Norouz Mubarak

It was delightful to be able to spend a little time Friday celebrating Norouz, or the Persian New Year, with Denver’s Persian community.  The Persian New Year is celebrated at the onset of Spring, and, like our own New Year, is essentially secular, celebrated by the entire country.  So when my friend Ana Sami invited me to drop by, it was a no-brainer.  I also had a chance to meet Tim Ghaemi in person, after having interviewed him for the Rocky Mountain Alliance’s Blog Talk Radio show last year.

In addition to the actual food, there’s usually a special table set, with a number of symbolic items:

For some reason, they all begin with “S” in Farsi, but here’s the list:

  • Sabzeh – wheat or lentils grown in a tray or dish prior to Noe-Rooz to represent rebirth,
  • Samanu – a sweet pudding made from wheat germ, symbolizing affluence,
  • Senjed – the dried fruit of the lotus tree which represents love,
  • Seer – which means garlic in Persian, and represents medicine,
  • Seeb – which means apple in Persian, and represents beauty and health,
  • Somaq – sumac berries, which represent the colour of the sun rise,
  • Serkeh – which means vinegar in Persian, and represents age and patience,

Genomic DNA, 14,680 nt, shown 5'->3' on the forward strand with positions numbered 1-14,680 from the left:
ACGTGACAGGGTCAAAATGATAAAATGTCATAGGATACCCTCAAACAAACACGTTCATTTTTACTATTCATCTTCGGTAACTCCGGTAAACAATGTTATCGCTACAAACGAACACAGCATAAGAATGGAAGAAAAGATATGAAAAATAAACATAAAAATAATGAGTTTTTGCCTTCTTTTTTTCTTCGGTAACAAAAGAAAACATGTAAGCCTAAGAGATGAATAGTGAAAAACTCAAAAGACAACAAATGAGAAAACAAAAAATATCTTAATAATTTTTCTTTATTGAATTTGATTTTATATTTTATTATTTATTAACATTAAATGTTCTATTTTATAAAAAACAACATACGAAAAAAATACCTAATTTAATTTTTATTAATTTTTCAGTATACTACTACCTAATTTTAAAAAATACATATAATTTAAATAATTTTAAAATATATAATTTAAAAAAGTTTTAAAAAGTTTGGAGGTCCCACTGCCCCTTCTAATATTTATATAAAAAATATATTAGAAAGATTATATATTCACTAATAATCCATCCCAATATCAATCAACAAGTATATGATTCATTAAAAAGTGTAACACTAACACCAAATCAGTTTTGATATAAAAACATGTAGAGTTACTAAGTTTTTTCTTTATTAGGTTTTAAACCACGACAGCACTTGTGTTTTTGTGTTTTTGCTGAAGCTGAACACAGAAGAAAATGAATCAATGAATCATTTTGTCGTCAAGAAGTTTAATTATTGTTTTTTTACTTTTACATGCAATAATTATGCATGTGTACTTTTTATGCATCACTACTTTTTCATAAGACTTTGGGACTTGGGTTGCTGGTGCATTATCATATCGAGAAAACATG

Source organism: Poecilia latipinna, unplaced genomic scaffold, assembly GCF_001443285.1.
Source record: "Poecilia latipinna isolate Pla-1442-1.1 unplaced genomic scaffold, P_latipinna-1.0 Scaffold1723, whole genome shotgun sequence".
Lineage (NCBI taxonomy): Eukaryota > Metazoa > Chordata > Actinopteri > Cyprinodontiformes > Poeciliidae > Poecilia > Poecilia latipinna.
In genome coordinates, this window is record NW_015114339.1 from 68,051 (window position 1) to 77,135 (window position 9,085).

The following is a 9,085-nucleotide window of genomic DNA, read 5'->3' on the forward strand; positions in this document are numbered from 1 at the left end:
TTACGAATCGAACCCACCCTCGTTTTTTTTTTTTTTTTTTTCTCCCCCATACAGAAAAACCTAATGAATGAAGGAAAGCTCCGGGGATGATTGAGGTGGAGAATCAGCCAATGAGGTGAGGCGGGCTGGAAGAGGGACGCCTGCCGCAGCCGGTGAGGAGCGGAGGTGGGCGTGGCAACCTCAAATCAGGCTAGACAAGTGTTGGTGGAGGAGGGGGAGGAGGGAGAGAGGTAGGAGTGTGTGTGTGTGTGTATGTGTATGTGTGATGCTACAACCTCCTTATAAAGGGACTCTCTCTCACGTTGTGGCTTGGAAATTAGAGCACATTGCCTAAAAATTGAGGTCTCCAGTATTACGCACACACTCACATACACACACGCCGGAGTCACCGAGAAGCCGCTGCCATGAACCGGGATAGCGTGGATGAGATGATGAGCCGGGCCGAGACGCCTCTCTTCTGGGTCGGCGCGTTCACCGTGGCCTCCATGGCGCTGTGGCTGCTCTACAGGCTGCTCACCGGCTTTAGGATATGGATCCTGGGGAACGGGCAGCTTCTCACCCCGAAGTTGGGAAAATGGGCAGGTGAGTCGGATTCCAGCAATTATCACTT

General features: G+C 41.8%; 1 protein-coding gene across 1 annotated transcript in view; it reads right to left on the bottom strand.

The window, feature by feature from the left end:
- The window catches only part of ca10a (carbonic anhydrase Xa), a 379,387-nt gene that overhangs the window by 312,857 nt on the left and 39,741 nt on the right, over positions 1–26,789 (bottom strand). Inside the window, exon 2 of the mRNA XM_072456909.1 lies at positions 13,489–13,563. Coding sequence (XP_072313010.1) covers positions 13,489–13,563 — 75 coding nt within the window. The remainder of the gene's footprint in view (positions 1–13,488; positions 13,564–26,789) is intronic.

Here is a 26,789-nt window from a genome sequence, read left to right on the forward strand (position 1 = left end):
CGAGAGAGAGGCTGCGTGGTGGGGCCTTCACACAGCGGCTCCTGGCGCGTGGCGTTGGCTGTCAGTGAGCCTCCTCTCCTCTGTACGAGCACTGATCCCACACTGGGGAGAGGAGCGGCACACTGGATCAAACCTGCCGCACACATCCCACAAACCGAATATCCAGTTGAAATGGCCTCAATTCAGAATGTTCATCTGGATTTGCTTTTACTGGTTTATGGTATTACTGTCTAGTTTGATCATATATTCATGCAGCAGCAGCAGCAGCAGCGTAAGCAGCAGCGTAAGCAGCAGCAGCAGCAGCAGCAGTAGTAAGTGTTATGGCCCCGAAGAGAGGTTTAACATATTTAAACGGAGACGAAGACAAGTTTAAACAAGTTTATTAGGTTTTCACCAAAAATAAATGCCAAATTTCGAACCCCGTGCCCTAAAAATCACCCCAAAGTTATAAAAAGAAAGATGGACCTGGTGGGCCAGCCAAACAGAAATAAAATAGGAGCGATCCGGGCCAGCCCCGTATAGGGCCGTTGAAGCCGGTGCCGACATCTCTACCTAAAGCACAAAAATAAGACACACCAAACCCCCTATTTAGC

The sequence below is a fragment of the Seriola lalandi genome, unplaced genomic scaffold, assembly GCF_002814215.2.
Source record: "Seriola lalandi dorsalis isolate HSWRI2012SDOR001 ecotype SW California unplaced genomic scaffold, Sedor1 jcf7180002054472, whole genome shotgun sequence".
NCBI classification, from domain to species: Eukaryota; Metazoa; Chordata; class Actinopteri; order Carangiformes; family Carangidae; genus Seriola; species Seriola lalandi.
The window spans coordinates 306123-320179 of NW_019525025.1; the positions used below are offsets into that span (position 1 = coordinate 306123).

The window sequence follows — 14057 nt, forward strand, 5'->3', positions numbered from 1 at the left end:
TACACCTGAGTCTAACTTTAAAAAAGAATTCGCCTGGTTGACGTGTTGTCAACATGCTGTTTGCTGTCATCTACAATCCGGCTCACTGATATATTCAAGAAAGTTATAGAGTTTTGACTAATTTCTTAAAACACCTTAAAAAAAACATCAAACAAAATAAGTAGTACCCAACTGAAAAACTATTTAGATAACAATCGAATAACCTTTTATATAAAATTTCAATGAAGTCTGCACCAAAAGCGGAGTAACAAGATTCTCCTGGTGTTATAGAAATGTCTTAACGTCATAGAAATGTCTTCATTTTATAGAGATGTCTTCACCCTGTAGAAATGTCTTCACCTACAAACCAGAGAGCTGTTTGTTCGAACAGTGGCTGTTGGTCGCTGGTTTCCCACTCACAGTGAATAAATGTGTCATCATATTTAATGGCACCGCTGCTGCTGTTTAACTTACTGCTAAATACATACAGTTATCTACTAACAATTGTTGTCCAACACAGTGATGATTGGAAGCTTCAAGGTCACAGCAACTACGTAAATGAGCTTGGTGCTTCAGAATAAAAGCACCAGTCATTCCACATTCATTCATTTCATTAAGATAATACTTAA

• Sonbol – the hyacinth flower with its strong fragrance heralding the coming of spring, and
  • Sekkeh – coins representing prosperity and wealth

There’s also usually a copy of the community-appropriate religious book, be it a Chumash, a Bible, or a Koran.  This being an inclusive celebration, they had a copy of both the Koran and the Bible on the top shelf there, but the big red book there in the middle is actually neither.  Instead, it is a book listing the 12,000+ vicitms of political executions under the current Iranian regime, a reminder that as is often the case, immigrants to America are freer to celebrate their holidays here than they would be back home.

Norouz Mubarak to Ana, Tim, and the rest of the Persian-American community here in Denver.

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